Preparing for Tomorrow, Peace of Mind for Today
Having a plan brings peace of mind. You will feel reassured knowing that you have taken the steps to protect yourself and your loved ones. Prepare for expected and unexpected events that may happen tomorrow. We cannot predict the future, but with a customized Estate Plan, you can prepare for it with confidence.
What Is an Estate Plan?
Your estate plan includes a collection of documents that are created to ensure your wishes are known and legally enforceable in the event that you are no longer able to make the decisions for yourself due to disability or death.
An estate plan includes three main documents:
- A Will
- A Health Care Power of Attorney
- A Property Power of Attorney
An Estate Plan often includes one or more Trusts, including a Revocable Trust, also known as a Revocable Living Trust, or Inter Vivos Trust. Other types of trusts and documents may be included based upon your specific needs.
Who Needs an Estate Plan?
Although most people would never dream of leaving their young children home alone, or permitting the weeds to take over the yard, many people put off the vital task of estate planning. No matter what the value of your assets, your family circumstances, or the state of your relationships, you need an estate plan. At the very least, every adult should have a health care power of attorney, durable power of attorney for property and a will. Many people should also include a revocable trust in their basic estate plan.
The following are just a few of the reasons why this is so. If you die without a will in Illinois, the rules of “descent and distribution” dictate what happens to assets titled only in your name. For example, if you are married and have children, one-half will go to your spouse and the other half to your children. If you are married and have no children, then all assets go to your spouse. If your spouse is deceased, then the assets would go to your children or their descendants. If you die without a will and have minor children, your spouse may be required to report annually to the Probate Court how, why and where he or she spent the money necessary for care of the children. At 18, the children would have full rights to withdraw and spend their shares.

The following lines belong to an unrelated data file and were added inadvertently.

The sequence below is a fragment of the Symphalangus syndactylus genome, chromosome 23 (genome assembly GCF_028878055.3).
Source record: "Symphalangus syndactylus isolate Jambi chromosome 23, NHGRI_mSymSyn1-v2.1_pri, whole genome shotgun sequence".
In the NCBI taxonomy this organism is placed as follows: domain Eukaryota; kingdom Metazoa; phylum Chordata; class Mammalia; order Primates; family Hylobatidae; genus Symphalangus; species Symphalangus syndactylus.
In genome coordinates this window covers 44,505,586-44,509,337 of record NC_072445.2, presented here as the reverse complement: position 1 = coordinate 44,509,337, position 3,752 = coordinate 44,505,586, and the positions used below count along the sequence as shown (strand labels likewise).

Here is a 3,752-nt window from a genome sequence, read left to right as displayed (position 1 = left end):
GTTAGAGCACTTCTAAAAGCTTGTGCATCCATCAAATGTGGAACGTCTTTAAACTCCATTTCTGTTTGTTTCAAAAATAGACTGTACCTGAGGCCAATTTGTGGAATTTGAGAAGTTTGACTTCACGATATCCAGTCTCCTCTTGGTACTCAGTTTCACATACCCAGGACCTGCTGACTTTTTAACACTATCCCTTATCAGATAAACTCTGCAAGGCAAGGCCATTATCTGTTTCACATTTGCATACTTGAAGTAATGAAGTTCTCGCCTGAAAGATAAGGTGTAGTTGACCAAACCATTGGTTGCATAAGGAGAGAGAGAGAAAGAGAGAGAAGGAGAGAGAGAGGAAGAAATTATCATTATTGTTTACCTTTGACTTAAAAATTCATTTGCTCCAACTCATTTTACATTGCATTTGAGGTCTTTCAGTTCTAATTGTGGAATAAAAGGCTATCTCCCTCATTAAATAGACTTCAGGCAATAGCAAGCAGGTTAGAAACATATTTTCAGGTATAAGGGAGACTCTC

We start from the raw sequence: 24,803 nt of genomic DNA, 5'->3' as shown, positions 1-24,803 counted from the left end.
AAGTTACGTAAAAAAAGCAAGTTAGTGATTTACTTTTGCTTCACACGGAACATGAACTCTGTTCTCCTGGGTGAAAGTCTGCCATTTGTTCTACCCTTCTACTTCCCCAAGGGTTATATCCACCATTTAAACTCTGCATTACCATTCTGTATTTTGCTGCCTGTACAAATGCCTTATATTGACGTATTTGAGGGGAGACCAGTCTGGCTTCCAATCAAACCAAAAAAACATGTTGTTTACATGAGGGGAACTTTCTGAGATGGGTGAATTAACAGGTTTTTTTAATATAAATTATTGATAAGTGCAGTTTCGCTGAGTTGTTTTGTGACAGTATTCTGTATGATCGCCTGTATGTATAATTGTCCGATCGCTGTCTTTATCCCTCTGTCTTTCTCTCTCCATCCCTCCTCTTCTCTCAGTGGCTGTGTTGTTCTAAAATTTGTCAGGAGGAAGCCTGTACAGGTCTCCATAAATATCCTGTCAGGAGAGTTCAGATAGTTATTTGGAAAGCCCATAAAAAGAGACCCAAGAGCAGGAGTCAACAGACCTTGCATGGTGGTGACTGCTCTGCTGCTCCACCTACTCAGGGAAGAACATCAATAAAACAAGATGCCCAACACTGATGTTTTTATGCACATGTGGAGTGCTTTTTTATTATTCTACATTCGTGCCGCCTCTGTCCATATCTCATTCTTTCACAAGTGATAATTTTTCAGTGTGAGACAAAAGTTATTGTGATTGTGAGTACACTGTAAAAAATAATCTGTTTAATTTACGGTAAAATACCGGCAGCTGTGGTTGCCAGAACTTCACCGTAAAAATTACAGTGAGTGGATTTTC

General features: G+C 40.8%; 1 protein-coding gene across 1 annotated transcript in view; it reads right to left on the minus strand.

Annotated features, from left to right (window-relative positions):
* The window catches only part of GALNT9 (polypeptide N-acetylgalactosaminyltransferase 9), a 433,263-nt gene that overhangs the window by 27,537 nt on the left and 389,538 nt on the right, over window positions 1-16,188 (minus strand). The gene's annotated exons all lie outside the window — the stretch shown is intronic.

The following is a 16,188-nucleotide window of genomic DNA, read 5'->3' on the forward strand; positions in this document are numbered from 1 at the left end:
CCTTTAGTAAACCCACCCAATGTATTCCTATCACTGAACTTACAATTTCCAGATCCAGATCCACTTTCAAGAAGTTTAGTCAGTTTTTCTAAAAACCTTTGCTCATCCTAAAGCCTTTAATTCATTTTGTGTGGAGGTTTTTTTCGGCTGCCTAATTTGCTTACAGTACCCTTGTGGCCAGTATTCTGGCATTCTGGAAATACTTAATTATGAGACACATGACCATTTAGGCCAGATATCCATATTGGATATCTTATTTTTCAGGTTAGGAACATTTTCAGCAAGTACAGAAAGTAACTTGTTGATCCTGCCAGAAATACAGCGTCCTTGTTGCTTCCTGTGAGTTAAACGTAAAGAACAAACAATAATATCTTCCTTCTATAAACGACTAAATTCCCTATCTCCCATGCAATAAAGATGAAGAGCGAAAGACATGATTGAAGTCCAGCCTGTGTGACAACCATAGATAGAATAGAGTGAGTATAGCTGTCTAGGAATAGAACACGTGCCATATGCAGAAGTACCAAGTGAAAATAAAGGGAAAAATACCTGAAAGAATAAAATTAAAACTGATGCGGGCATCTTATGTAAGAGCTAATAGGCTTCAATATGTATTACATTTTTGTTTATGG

Suppose both parents die without nominating a guardian. Friends and relatives may agree upon who should act as guardian. Should they fail to agree, the Probate Court will select a guardian. The guardian may be a stranger to the child who is acceptable to the Court.
Perhaps you do not have a spouse or children. Without a will, your assets would be distributed to your nearest living relatives. If you have no living relatives, then all will go to the State of Illinois.
Wills (and trusts) give you the opportunity to decide who receives your assets and who will take care of your children. Without a will, you can’t leave your assets to charity or to a non-relative. Powers of attorney for property and for health care permit you to decide who will make vital decisions for you in the event you are disabled or unable to act yourself. It’s up to you to take the time to make your own decisions.
Why Should You Hire an Estate Planning Attorney?
You need an attorney who understands the laws of Illinois and devotes much of her time to estate planning. We don’t know your area of specialty or strength, but we know ours; and our business is knowing the best way to design an estate plan for you and for your family. A well-drafted, effective estate plan will provide peace of mind and the knowledge that you have taken the appropriate steps to keep your family out of the courtroom as much as possible. One of the most common misconceptions people have is that if they have a will, there is no need for probate. This is not true; in most situations, only a properly drafted, executed, and funded trust can avoid the need for probate.
Deemer Law Firm strives to exceed your expectations. We are a compassionate, caring firm with over 22 years of experience. Our goal is to understand your goals and create documents that will accomplish them.